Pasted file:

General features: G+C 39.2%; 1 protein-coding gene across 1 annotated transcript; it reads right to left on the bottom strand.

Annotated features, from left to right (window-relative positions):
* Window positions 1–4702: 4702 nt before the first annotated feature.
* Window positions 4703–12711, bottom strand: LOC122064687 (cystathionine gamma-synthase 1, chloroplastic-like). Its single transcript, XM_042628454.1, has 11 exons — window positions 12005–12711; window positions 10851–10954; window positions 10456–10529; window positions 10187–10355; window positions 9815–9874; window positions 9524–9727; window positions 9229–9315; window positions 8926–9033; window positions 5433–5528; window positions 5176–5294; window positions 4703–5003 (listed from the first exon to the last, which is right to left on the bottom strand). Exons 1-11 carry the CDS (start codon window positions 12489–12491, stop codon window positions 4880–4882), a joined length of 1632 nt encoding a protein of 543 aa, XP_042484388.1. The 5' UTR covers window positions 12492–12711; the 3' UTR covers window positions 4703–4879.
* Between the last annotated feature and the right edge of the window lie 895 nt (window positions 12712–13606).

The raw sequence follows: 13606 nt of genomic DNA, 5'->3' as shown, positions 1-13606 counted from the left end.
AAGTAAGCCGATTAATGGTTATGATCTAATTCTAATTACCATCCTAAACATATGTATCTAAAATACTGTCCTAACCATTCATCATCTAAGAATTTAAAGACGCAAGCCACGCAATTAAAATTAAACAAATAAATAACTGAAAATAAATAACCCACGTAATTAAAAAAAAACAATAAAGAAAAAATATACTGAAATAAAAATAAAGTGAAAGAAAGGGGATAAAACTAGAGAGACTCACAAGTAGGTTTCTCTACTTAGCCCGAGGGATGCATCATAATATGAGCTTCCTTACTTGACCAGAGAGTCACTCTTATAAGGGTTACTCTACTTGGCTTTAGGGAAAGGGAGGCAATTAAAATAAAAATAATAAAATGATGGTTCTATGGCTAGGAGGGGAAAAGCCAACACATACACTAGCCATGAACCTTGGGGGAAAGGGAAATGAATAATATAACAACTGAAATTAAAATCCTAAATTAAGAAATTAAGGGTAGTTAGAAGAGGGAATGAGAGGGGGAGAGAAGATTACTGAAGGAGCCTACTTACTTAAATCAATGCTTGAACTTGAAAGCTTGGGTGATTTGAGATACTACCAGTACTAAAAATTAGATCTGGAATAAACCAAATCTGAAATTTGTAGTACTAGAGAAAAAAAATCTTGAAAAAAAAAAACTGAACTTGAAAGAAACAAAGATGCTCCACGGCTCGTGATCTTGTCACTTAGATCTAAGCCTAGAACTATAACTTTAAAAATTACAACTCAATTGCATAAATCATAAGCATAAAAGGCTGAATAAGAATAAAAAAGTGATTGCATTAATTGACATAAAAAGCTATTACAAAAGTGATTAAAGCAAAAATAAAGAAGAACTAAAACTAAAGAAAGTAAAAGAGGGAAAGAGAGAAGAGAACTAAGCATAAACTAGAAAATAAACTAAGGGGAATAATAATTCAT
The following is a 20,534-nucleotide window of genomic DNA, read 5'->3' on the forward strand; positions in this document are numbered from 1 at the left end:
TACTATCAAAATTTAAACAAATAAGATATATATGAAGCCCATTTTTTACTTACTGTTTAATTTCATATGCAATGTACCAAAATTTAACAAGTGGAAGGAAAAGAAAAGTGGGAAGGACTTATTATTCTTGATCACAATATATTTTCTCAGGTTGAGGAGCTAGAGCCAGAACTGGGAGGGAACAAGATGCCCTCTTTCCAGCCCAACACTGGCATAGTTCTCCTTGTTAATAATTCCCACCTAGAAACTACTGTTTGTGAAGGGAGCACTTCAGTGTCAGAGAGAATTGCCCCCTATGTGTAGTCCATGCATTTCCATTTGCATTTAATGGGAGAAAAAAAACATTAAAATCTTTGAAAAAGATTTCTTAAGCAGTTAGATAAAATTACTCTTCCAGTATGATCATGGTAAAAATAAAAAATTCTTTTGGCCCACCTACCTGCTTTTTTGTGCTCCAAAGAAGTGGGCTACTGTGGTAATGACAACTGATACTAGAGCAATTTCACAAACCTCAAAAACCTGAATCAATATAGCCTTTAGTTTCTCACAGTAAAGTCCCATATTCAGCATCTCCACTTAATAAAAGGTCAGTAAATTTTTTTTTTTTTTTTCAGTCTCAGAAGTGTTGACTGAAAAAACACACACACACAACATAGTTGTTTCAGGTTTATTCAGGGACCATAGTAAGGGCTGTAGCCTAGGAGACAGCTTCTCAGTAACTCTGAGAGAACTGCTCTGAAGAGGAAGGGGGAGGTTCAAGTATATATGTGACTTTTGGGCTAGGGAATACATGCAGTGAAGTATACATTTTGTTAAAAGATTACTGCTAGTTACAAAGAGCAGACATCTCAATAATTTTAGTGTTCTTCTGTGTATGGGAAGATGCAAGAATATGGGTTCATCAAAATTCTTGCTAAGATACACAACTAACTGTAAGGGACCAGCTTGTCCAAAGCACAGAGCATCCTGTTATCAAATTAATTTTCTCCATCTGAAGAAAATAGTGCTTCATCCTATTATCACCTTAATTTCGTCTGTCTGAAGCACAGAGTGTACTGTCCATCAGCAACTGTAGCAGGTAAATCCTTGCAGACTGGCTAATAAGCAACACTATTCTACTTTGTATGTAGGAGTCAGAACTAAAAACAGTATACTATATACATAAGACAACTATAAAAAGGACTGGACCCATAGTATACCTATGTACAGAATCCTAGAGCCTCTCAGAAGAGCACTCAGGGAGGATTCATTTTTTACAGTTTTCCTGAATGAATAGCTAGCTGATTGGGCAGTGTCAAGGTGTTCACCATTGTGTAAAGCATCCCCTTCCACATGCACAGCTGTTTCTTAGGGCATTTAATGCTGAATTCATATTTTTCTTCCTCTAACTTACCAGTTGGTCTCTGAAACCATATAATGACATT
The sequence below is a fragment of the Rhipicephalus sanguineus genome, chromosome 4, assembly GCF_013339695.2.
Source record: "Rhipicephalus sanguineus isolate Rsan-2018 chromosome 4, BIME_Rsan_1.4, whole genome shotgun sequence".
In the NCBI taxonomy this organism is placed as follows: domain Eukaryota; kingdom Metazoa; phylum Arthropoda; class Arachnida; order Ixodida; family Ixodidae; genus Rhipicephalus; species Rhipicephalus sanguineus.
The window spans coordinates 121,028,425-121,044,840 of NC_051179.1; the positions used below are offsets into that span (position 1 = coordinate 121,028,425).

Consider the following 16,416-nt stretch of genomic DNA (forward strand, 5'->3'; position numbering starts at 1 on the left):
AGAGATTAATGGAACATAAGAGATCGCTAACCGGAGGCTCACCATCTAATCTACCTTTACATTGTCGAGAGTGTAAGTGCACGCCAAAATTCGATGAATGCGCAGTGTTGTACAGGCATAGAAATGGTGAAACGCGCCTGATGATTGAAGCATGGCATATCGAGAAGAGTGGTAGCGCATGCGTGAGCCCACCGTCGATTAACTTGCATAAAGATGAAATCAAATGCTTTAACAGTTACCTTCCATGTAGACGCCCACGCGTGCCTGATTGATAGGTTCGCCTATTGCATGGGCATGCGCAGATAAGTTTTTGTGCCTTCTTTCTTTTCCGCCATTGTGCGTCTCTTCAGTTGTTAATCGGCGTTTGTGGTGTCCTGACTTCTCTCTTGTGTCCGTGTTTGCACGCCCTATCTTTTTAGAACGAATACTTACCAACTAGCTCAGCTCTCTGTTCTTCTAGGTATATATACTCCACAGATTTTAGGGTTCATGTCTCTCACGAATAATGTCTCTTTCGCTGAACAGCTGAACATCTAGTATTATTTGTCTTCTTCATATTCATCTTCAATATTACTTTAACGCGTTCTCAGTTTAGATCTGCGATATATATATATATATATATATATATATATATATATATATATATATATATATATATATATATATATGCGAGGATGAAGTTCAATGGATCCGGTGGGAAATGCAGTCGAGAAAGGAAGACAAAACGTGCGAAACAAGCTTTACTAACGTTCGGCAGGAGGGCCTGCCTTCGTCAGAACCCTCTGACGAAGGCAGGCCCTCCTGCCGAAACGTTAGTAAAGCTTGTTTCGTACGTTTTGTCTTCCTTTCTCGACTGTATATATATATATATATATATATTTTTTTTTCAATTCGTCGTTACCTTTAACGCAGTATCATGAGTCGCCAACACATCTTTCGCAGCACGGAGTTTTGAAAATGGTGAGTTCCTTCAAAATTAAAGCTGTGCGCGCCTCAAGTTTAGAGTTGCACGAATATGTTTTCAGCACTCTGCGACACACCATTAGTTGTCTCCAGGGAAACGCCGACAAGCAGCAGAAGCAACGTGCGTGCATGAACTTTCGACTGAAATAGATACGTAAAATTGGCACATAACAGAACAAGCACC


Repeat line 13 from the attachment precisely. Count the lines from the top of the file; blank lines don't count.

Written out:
The window spans coordinates 121,028,425-121,044,840 of NC_051179.1; the positions used below are offsets into that span (position 1 = coordinate 121,028,425).